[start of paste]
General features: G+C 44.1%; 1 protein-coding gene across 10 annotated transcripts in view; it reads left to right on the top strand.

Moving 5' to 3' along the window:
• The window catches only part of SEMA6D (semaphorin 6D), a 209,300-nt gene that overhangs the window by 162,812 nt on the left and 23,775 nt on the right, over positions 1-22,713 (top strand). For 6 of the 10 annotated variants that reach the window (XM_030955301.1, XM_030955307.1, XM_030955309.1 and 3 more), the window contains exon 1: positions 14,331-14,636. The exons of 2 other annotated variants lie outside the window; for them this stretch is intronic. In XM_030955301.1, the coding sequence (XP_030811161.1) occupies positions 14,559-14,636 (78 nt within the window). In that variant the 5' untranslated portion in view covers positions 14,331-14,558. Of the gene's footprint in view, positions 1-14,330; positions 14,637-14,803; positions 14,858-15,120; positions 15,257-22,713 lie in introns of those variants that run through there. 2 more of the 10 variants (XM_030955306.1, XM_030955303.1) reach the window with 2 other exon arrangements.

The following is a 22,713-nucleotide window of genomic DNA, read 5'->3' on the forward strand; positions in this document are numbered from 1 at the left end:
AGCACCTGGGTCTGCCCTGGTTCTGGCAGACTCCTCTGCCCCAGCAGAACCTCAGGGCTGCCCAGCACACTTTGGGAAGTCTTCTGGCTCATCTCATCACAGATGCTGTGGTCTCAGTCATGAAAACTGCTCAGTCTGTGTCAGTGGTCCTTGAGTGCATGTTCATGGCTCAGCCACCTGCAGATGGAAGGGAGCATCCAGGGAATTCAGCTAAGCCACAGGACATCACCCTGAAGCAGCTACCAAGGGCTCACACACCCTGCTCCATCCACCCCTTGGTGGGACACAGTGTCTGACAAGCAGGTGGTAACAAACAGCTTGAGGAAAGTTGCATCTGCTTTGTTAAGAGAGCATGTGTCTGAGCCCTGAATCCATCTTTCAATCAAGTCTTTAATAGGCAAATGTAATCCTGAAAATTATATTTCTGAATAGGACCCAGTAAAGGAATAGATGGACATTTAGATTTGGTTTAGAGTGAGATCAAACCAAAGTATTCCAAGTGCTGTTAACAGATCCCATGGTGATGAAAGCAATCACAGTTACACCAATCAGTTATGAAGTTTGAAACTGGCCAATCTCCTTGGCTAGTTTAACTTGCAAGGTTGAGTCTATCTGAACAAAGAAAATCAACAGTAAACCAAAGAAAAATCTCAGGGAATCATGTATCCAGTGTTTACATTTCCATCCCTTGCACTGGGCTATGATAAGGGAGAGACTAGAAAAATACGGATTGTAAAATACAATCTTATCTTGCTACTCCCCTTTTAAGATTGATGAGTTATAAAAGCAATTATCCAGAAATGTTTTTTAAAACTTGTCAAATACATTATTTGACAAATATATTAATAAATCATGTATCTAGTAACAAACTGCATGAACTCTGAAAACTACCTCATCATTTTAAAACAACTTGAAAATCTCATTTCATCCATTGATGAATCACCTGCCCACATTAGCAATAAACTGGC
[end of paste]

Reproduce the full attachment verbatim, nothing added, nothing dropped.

General features: G+C 44.1%; 1 protein-coding gene across 10 annotated transcripts in view; it reads left to right on the top strand.

Moving 5' to 3' along the window:
• The window catches only part of SEMA6D (semaphorin 6D), a 209,300-nt gene that overhangs the window by 162,812 nt on the left and 23,775 nt on the right, over positions 1-22,713 (top strand). For 6 of the 10 annotated variants that reach the window (XM_030955301.1, XM_030955307.1, XM_030955309.1 and 3 more), the window contains exon 1: positions 14,331-14,636. The exons of 2 other annotated variants lie outside the window; for them this stretch is intronic. In XM_030955301.1, the coding sequence (XP_030811161.1) occupies positions 14,559-14,636 (78 nt within the window). In that variant the 5' untranslated portion in view covers positions 14,331-14,558. Of the gene's footprint in view, positions 1-14,330; positions 14,637-14,803; positions 14,858-15,120; positions 15,257-22,713 lie in introns of those variants that run through there. 2 more of the 10 variants (XM_030955306.1, XM_030955303.1) reach the window with 2 other exon arrangements.

The following is a 22,713-nucleotide window of genomic DNA, read 5'->3' on the forward strand; positions in this document are numbered from 1 at the left end:
AGCACCTGGGTCTGCCCTGGTTCTGGCAGACTCCTCTGCCCCAGCAGAACCTCAGGGCTGCCCAGCACACTTTGGGAAGTCTTCTGGCTCATCTCATCACAGATGCTGTGGTCTCAGTCATGAAAACTGCTCAGTCTGTGTCAGTGGTCCTTGAGTGCATGTTCATGGCTCAGCCACCTGCAGATGGAAGGGAGCATCCAGGGAATTCAGCTAAGCCACAGGACATCACCCTGAAGCAGCTACCAAGGGCTCACACACCCTGCTCCATCCACCCCTTGGTGGGACACAGTGTCTGACAAGCAGGTGGTAACAAACAGCTTGAGGAAAGTTGCATCTGCTTTGTTAAGAGAGCATGTGTCTGAGCCCTGAATCCATCTTTCAATCAAGTCTTTAATAGGCAAATGTAATCCTGAAAATTATATTTCTGAATAGGACCCAGTAAAGGAATAGATGGACATTTAGATTTGGTTTAGAGTGAGATCAAACCAAAGTATTCCAAGTGCTGTTAACAGATCCCATGGTGATGAAAGCAATCACAGTTACACCAATCAGTTATGAAGTTTGAAACTGGCCAATCTCCTTGGCTAGTTTAACTTGCAAGGTTGAGTCTATCTGAACAAAGAAAATCAACAGTAAACCAAAGAAAAATCTCAGGGAATCATGTATCCAGTGTTTACATTTCCATCCCTTGCACTGGGCTATGATAAGGGAGAGACTAGAAAAATACGGATTGTAAAATACAATCTTATCTTGCTACTCCCCTTTTAAGATTGATGAGTTATAAAAGCAATTATCCAGAAATGTTTTTTAAAACTTGTCAAATACATTATTTGACAAATATATTAATAAATCATGTATCTAGTAACAAACTGCATGAACTCTGAAAACTACCTCATCATTTTAAAACAACTTGAAAATCTCATTTCATCCATTGATGAATCACCTGCCCACATTAGCAATAAACTGGC